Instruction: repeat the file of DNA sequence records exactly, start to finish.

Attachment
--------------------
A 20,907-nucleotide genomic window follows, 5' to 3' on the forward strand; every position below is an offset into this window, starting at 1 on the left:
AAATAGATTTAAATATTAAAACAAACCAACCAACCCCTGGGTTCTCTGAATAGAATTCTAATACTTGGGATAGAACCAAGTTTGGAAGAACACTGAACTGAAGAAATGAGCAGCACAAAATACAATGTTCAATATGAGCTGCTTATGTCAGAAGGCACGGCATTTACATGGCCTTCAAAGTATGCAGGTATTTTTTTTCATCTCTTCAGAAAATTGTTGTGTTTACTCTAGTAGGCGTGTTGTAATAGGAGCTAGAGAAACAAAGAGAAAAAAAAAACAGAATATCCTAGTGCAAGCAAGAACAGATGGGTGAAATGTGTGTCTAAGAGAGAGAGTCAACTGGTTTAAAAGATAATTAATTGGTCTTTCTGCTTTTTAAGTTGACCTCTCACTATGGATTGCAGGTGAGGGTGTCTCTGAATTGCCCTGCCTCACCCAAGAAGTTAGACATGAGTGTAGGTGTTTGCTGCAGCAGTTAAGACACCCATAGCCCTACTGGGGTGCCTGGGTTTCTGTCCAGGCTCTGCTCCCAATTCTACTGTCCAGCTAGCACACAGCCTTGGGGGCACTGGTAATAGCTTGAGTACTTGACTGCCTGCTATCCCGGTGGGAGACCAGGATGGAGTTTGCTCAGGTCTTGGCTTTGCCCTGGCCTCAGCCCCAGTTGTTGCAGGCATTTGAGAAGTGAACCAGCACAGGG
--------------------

A 20,907-nucleotide genomic window follows, 5' to 3' on the forward strand; every position below is an offset into this window, starting at 1 on the left:
AAATAGATTTAAATATTAAAACAAACCAACCAACCCCTGGGTTCTCTGAATAGAATTCTAATACTTGGGATAGAACCAAGTTTGGAAGAACACTGAACTGAAGAAATGAGCAGCACAAAATACAATGTTCAATATGAGCTGCTTATGTCAGAAGGCACGGCATTTACATGGCCTTCAAAGTATGCAGGTATTTTTTTTCATCTCTTCAGAAAATTGTTGTGTTTACTCTAGTAGGCGTGTTGTAATAGGAGCTAGAGAAACAAAGAGAAAAAAAAAACAGAATATCCTAGTGCAAGCAAGAACAGATGGGTGAAATGTGTGTCTAAGAGAGAGAGTCAACTGGTTTAAAAGATAATTAATTGGTCTTTCTGCTTTTTAAGTTGACCTCTCACTATGGATTGCAGGTGAGGGTGTCTCTGAATTGCCCTGCCTCACCCAAGAAGTTAGACATGAGTGTAGGTGTTTGCTGCAGCAGTTAAGACACCCATAGCCCTACTGGGGTGCCTGGGTTTCTGTCCAGGCTCTGCTCCCAATTCTACTGTCCAGCTAGCACACAGCCTTGGGGGCACTGGTAATAGCTTGAGTACTTGACTGCCTGCTATCCCGGTGGGAGACCAGGATGGAGTTTGCTCAGGTCTTGGCTTTGCCCTGGCCTCAGCCCCAGTTGTTGCAGGCATTTGAGAAGTGAACCAGCACAGGG